Project Report

The current concerns over climate change and energy security, as well as proliferation of fissionable materials are growing. The new proposed advanced nuclear reactor designs can address these issues. However, in order to study new reactor designs, one needs accurate nuclear data, in particular nuclear cross section data. Nuclear cross section is the likelihood of interaction between two nuclides, such as a neutron projectile on a Uranium nucleus. Cross section data is crucial in determining production rates of nuclear isotopes, which is applicable to various aspects of nuclear technology. Surrogate Ratio Method (SRM), the main topic of this research project, is a technique for determining cross sections, which cannot be measured directly with conventional methods. Thanks to the EAPSI fellowship and JSPS support, I was able to come to Japan and work under Prof. Chiba, an expert in the field. Prof. Chiba’s research group at the Advanced Research Science Center of the Japan Atomic Energy Agency has just recently begun experimental work on the Surrogate Ratio Method, although they have published several journal papers on the theoretical aspects of the method. The plan for the summer was to participate in a cross-section measurement experiment and learn about SRM’s theoretical aspects. Unfortunately, after the tragedy struck due the Great East Japan Earthquake in March 2011, my summer plans were in question. Some facilities at JAEA were damaged, and the experiments delayed, and I was worried that my presence would be a burden during this difficult time. Yet, the host institute assured us that the program should proceed. However, my research objectives changed from running the experiment, to characterizing equipment and the experimental setup. I spent about half of the program duration on analyzing data from an experiment performed at RIKEN, in which I also participated. The experiment’s aim was to measure the efficiency of Lanthanum Bromide (LaBr3) scintillator crystals to be later used for detecting gamma rays in the surrogate experiments. Since such large LaBr3 crystals have not been used before, characterization was crucial for obtaining accurate gamma ray measurements. In order to measure efficiency at high energies, a resonance reaction of a proton beam on aluminum target was used to induce a resonance-capture reaction. The resulting gamma rays, with known intensities, were at much higher energies than accessible through standard gamma ray sources, allowing for characterization across a large range of energies. Through this experiment, I was able to learn about this calibration technique and data analysis tools in gamma ray spectroscopy. The other half of the summer was devoted to various activities related to the experimental setup, such as characterization of the silicon detectors used for ion detection. Together with Dr. Nishio, we measured resolution of the detectors. Dr. Nishio and I also tried to characterize a fission fragment detector, the Multi Wire Proportional Counter. I helped replace the entrance foil, which was challenging considering its fragility and the delicate nature of the gold wires inside the chamber. We also observed signal response of the detector to an alpha source at various bias voltages and gas pressures. I was also able to prepare some targets under Dr. Nishinaka’s guidance, using the electrodeposition method. In this method, an electrode under voltage attracts ions in the solution, which then coat the electrode in a uniform layer. These various activities gave me a good overview of all the preparations that go into a surrogate measurement experiment. Lastly, I performed some theoretical calculations using an open source software TALYS. I tried to replicate theoretical assumptions of the surrogate ratio method for the Np-239 neutron-induced fission, which is the topic of my Master’s thesis. Dr. Chiba and Dr. Aritomo explained many theoretical aspects of the surrogate ratio method to me over the course of the summer. These explanations and calculations increased my understanding of nuclear models. Tokai village was very different from cosmopolitan Tokyo. In addition, nearly every day there were aftershocks, some as strong as magnitude 6.4. Though I was not prepared for such circumstances, I had an advantage over many people from the program by being truly immersed in the Japanese culture. In Tokai, I interacted with the locals, attended an Ikebana demonstration, and local festivals. On weekends, I traveled extensively. I hiked in Nikko, and watched a sunrise on Mt. Fuji, visited temples in Kyoto and Nara, and spent a night at a monastery. I took a ferry up to Sapporo, and went to Hiroshima and Miyajima during the Obon week, which resulted in being stranded in an 8 hour-long infamous "jutai" (traffic jam). Through exploring onsen and izakaya, urban and natural landscapes alike, it was a truly an unforgettable summer, filled with professional and personal enrichment.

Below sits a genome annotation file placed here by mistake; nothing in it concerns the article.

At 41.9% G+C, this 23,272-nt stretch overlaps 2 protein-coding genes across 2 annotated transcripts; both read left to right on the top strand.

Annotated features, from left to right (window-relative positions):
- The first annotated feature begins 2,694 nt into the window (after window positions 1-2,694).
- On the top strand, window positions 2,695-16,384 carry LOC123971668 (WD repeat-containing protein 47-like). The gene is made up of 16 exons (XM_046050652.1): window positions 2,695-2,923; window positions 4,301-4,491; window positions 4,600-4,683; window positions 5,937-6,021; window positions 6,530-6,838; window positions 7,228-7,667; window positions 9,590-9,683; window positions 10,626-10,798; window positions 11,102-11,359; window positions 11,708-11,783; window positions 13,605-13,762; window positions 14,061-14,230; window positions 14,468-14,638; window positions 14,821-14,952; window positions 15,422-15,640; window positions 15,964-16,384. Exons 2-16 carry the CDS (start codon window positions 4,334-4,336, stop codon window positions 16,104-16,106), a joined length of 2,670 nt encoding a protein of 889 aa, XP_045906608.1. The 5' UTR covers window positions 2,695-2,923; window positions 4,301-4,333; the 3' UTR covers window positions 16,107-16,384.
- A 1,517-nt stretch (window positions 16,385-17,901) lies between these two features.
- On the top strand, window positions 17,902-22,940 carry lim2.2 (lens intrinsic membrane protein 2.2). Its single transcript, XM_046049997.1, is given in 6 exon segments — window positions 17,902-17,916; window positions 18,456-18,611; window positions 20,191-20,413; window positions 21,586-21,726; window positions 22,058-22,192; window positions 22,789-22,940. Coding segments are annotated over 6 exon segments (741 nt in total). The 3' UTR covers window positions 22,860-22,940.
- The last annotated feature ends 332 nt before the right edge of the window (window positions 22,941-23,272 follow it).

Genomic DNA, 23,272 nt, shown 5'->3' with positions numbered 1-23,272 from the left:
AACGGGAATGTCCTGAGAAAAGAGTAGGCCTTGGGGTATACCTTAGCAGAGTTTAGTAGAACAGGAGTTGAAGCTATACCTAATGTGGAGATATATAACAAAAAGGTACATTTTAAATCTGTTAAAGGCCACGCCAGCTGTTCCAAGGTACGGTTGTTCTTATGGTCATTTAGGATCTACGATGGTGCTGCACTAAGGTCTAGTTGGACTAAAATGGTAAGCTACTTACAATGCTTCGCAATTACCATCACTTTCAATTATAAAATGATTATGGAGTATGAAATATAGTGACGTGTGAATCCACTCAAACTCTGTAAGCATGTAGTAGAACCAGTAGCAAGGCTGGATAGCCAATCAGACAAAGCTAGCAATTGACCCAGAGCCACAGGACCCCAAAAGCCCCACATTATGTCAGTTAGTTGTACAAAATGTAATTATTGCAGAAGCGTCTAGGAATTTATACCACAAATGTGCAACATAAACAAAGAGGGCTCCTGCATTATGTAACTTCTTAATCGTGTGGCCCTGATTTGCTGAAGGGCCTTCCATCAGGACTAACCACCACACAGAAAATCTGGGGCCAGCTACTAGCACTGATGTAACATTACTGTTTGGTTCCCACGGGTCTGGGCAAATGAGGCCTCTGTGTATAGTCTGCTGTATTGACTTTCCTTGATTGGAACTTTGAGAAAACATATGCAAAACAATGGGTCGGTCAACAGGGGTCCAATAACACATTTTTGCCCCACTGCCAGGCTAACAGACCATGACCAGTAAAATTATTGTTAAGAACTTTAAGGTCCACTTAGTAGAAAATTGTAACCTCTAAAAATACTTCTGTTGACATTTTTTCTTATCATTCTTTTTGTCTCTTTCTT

National Science Foundation (NSF)
Office of International and Integrative Activities (IIA)
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Carter Kimsey
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Czeszumska Agnieszka A
United States
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